Several developers cited application areas where they expect to see growth in 2021:

  • Brice Dutheil: "I believe that with the coverage of Java Flight Recorder (JFR) this year, we are likely to see more libraries adopting JFR."
  • Carl Dea: "More Java apps will appear on Android and iOS devices, due to technologies like Gluon Mobile."
  • Jad Sarno: "Python and R are dominant in Machine Learning, especially for Data Scientists. Data Engineers, however, can now also use Java with new commercial-ready frameworks such as DeepLearning4j and Amazon Deep Java Library, to train and deploy neural networks. Most AI frameworks use the same mathematical foundations, and language is a personal preference."

Security

I don't think that there will ever be a new year where security isn't an ongoing critical issue in technology:

  • Ryan Cuprak: "I think that the Java and open source ecosystem may feel the impacts of geopolitics and decoupling. The Solarwinds hack is going to force a reckoning and re-evaluation of the risk around tools and libraries. I think the impact of this hack is currently under-appreciated and there will be some serious fallout. I think that COVID19 will scrabble trends: what happens if you start seeing disruptions at cloud vendors due to COVID19?"
  • Travis Spencer: "2021 will see continued adoption of RSA-PSS throughout the Java ecosystem, and much broader use of Edwards-curve Digital Signature Algorithm (EdDSA) that arrived this fall. A JEP for Encrypted Client Hello (ECH) may come late in the year (or early in 2022); this is much needed as Java is used to build a huge swath of the Web applications and services people are consuming, and without ECH all web site destinations can be tracked by intermediaries (e.g., governments, ISPs). As the OpenSSL relicensing under Apache 2 hits the street early in 2021, we will likely see more Java interop with v 3 of that library for speeding up TLS."

Jakarta EE, MicroProfile, GraalVM

Much new development is expected in Jakarta EE, MicroProfile, and GraalVM technologies:

  • Reza Rahman: "There will be a Jakarta EE 9.1 release supporting Java SE 11. There may be a major Jakarta EE 10 release. Well structured monoliths and server-side rendering will enjoy a comeback. GraalVM based approaches such as Helidon, Micronaut and Quarkus will gain more traction."
  • Carl Dea: "Newer projects will move towards Quarkus.io, Micronaut, and Helidon at a rapid rate."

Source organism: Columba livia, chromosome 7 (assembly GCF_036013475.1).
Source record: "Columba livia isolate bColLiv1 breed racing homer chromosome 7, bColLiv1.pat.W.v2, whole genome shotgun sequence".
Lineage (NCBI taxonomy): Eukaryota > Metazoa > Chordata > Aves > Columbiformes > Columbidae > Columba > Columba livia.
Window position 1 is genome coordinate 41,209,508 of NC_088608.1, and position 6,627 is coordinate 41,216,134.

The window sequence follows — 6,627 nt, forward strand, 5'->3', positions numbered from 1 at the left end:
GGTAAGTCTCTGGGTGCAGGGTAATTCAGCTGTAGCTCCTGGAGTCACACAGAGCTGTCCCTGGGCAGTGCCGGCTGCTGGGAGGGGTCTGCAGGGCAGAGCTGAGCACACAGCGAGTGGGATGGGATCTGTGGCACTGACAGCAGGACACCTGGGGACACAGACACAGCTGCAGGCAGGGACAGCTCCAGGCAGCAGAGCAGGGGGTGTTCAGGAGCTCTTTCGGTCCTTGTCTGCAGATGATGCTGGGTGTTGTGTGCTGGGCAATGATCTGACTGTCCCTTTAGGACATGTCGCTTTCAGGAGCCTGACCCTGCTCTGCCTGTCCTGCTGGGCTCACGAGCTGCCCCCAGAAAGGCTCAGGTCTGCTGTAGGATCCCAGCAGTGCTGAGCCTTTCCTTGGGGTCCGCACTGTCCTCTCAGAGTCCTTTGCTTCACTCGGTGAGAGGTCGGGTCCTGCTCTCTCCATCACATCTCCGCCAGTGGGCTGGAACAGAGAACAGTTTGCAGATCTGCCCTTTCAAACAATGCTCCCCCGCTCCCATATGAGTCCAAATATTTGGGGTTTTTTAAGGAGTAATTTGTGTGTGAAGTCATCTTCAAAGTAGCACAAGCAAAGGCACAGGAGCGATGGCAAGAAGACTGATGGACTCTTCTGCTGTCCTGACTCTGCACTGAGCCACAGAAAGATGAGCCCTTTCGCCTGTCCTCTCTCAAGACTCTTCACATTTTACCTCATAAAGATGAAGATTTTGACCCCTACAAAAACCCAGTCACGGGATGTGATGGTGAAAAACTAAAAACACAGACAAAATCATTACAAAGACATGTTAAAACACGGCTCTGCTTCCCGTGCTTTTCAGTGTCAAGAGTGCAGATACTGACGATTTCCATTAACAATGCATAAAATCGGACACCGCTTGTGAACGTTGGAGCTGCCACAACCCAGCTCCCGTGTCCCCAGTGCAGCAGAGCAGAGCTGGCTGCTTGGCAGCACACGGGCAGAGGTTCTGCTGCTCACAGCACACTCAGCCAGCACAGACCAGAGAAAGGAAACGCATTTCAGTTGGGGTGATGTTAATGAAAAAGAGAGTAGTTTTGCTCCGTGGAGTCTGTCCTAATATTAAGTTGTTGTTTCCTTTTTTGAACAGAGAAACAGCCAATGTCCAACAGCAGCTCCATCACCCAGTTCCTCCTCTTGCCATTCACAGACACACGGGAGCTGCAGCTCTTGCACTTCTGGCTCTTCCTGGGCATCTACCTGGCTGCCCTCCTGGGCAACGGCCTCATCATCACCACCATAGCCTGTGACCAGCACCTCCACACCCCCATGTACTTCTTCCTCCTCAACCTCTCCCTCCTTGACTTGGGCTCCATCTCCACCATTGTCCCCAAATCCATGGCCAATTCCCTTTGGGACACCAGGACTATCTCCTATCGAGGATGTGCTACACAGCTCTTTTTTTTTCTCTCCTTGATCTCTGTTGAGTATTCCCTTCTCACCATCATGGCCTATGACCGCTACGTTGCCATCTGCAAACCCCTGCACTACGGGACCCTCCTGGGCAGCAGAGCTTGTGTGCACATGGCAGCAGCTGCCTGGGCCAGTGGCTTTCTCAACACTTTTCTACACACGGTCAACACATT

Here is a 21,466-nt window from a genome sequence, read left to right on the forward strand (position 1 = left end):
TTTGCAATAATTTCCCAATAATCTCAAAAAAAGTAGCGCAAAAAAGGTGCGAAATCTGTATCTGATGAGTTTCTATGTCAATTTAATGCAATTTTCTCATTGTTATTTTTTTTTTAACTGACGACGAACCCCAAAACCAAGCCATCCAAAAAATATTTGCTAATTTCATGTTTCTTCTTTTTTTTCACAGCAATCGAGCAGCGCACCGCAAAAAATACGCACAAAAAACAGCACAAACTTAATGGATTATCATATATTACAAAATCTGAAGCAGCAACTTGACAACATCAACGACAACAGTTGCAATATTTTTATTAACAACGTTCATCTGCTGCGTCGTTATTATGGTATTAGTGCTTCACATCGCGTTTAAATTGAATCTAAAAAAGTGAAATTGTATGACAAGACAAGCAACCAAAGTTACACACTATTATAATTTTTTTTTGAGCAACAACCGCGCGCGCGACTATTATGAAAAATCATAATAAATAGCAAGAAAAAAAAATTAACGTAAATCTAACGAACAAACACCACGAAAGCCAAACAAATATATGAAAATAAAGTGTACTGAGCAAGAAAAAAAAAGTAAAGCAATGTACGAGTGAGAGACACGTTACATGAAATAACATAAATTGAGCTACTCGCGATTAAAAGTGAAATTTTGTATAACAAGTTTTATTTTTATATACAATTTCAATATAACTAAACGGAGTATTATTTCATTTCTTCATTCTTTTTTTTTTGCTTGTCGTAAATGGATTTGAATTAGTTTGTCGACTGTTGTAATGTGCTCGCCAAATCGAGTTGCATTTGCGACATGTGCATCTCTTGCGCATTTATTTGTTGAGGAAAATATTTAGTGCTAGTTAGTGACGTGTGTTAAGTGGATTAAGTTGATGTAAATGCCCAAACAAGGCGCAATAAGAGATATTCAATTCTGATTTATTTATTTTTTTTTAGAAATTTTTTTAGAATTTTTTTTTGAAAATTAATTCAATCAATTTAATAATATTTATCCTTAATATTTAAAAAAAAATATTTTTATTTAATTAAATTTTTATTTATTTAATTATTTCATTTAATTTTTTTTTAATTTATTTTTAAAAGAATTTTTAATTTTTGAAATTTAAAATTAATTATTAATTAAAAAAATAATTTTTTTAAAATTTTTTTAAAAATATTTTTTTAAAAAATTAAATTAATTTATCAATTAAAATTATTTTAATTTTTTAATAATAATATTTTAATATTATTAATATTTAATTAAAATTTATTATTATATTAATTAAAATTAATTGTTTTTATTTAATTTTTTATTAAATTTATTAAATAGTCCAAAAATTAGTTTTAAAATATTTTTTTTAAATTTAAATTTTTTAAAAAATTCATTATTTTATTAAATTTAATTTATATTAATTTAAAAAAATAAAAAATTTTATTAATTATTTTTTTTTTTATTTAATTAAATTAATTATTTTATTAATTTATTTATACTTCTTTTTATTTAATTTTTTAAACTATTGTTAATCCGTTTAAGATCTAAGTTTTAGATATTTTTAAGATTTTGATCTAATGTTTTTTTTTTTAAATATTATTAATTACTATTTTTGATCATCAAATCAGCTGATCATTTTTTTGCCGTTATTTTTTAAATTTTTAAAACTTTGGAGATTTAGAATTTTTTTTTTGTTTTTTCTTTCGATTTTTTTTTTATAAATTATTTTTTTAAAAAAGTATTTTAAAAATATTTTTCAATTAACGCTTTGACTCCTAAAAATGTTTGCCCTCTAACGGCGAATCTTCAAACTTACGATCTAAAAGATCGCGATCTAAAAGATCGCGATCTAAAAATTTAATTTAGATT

• Ryan Cuprak: "Jakarta EE and MicroProfile appear to be on pretty firm footing and will continue moving forward."

Beyond Java on the JVM

Simon Ritter recently noted in his article Java First, Second, and Now Third that in the November 2020 TIOBE programming index Java had fallen into third place.

Something I've long wondered: what if the TIOBE index also included a category called "JVM Languages" that combined all languages that run on the JVM? Where would "JVM Languages" stand in its rating system?

As a quick experiment, I looked at the TIOBE January 2021 numbers for Java, Groovy, Scala, and Kotlin. Adding just those three JVM languages to Java's total makes the "JVM Languages" TIOBE category 21% higher than TIOBE's "Java" category. Then, of course, there are many smaller JVM languages as well. So, a TIOBE "JVM Languages" category would clearly have a usage number significantly higher than TIOBE's "Java" category.

Peter Lawrey has a prediction related to non-Java JVM languages: "Kotlin will continue to rise in popularity, getting into the top 30 popular languages, possibly challenging Groovy."

Java Community Process (JCP)

Simon Ritter observed: "Another area that may change this year is the Java Community Process (JCP). There are now only seven active JSRs outside of those for Java SE, and only one of those seems to have any real activity. It may be time to find a different way to handle the Java SE standards work and intellectual property management."

Java Community and Conferences

Stephen Chin noted: "The Java community has the best global conference ecosystem and quickly adapted to virtual events in 2020. I predict that we will see the Java community lead the charge with innovative solutions to solving the hybrid conference model in 2021, getting us all back together in person and connected globally."

Conclusion

There's a lot of activity, a lot of possibilities for 2021. Probably everyone will agree with Java Champion Fabiane Bizinella Nardon's statement: "I think the Java community will continue to be vibrant!"

Topics:

Don’t Forget to Share This Post!

Related Articles

Subscribe to foojay updates:

https://foojay.io/feed/
Copied to the clipboard